I-70 speeders now playing "the game’
David Kingsley on Monday drove more than two hours from Lafayette, near Boulder, to Eagle to contest the $250 speeding ticket he got in East Vail in June.
Dean Yocum, 34, of Denver also came to the Eagle County Justice Center on Monday to get the six point-ticket he received at the same spot during reconstruction on Interstate 70 after the infamous “sinkhole” reduced to four points.
“You play the game,” Yocum said. “You come here and you get it reduced.”
For Kingsley, 52, who got his ticket reduced to $127.80 and his points reduced from six to four, the primary issue wasn’t the money but the points. If a person gets 12 points in a 12-month period he can lose his drivers license for one year.
“Those points could also cost you about $3,000 more in car insurance, and they’ll stay for years,” said Kingsley, adding this was the second ticket he’s ever received.
Indeed, the justice center was swarmed Monday with about 150 people who had been pulled over in a mile-long construction zone where for weeks the speed limit had been drastically reduced, from 65 mph to 35 mph.
Sgt. George Dingfelder said the Colorado State Patrol issued more than 1,400 tickets from June 1 to July 25, doubling fines in the construction zone. Motorists caught driving 10 to 19 mph over the limit received $126 fines and four points on their drivers records; those driving 20 to 24 mph over the limit were handed $250 fines and six points; and those going at 25 mph or more over the limit got immediate summonses for mandatory court appearances.
“I was commuting from Avon to Summit County every day and I saw them stopping three cars at a time,” said Pam Slater, 42, of Aurora. “After watching it everyday, it felt like entrapment.”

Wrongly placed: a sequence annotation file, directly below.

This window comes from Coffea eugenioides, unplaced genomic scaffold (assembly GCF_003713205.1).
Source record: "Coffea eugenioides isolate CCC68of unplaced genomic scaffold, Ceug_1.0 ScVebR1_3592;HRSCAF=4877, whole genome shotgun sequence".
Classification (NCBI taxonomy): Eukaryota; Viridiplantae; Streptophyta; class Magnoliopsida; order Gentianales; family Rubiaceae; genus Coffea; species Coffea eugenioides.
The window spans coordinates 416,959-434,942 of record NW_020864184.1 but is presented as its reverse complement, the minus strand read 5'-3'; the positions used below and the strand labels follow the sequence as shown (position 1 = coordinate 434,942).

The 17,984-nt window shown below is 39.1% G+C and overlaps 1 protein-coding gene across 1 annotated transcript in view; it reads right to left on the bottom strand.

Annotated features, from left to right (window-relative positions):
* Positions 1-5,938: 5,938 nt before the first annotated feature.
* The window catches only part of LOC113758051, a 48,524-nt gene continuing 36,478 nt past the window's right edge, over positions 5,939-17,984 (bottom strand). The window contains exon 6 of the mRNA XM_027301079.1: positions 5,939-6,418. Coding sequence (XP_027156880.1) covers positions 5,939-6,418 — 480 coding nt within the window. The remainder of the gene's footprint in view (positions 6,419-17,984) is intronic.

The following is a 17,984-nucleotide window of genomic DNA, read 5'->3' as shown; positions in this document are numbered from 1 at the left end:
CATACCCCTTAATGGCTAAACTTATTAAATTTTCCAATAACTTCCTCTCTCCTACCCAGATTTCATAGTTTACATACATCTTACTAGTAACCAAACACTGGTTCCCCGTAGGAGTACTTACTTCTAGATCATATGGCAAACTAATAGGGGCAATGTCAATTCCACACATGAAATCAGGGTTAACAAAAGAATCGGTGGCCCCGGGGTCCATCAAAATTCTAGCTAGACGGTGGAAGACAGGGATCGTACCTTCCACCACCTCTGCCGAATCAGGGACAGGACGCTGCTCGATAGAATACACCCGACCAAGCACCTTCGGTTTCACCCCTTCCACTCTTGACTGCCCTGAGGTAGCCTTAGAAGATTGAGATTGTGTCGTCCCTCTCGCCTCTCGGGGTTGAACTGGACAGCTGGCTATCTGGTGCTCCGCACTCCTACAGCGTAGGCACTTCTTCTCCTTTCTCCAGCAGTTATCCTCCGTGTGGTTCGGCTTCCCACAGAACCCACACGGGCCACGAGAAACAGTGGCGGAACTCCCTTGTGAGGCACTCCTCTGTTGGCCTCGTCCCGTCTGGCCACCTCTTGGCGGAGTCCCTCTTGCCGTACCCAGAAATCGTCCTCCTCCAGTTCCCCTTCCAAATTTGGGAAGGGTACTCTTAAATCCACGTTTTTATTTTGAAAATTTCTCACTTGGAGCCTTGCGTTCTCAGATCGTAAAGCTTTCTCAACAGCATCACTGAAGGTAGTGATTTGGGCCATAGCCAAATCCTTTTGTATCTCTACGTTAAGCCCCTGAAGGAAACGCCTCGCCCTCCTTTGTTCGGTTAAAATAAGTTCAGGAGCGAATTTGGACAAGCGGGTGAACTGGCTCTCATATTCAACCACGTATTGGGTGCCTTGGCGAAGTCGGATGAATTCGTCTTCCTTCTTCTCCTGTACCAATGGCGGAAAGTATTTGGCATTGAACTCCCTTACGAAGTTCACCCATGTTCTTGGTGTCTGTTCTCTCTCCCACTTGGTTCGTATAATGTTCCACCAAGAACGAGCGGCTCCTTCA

Slater, who also got a $250 ticket, said she couldn’t see the 35 mph sign because there were three trucks blocking it.
Jim Thompson, president of Vail Resorts Development Company, said his ticket was “unfair.” Thompson got a four-point ticket for driving at 48 mph.
“It was Sunday morning and nobody was working on the highway,” he said while waiting in line.
Yocum also said he felt entrapped by the situation.
“The signage was poor,” he said.
But Dingfelder said during first few weeks of construction there were signs everywhere. When the construction zone was shortened after a few weeks, it was still posted a maximum speed of 35 mph, standard to working zones, he said.
“It was well-posted,” Dingfelder said. “If you didn’t see it, either you weren’t paying attention or you were going too fast to see it.”
Two court clerks, under direction of an Eagle County judge, offered the violators a reduction of two points on their tickets or another court date to contest it.
But Yocum, like most of the other violators, decided to pay and leave.
“I’m self-employed and I took time off work,” he said. “I’m not coming back.”
Veronica Whitney can be reached at 949-0555, ext. 454, or at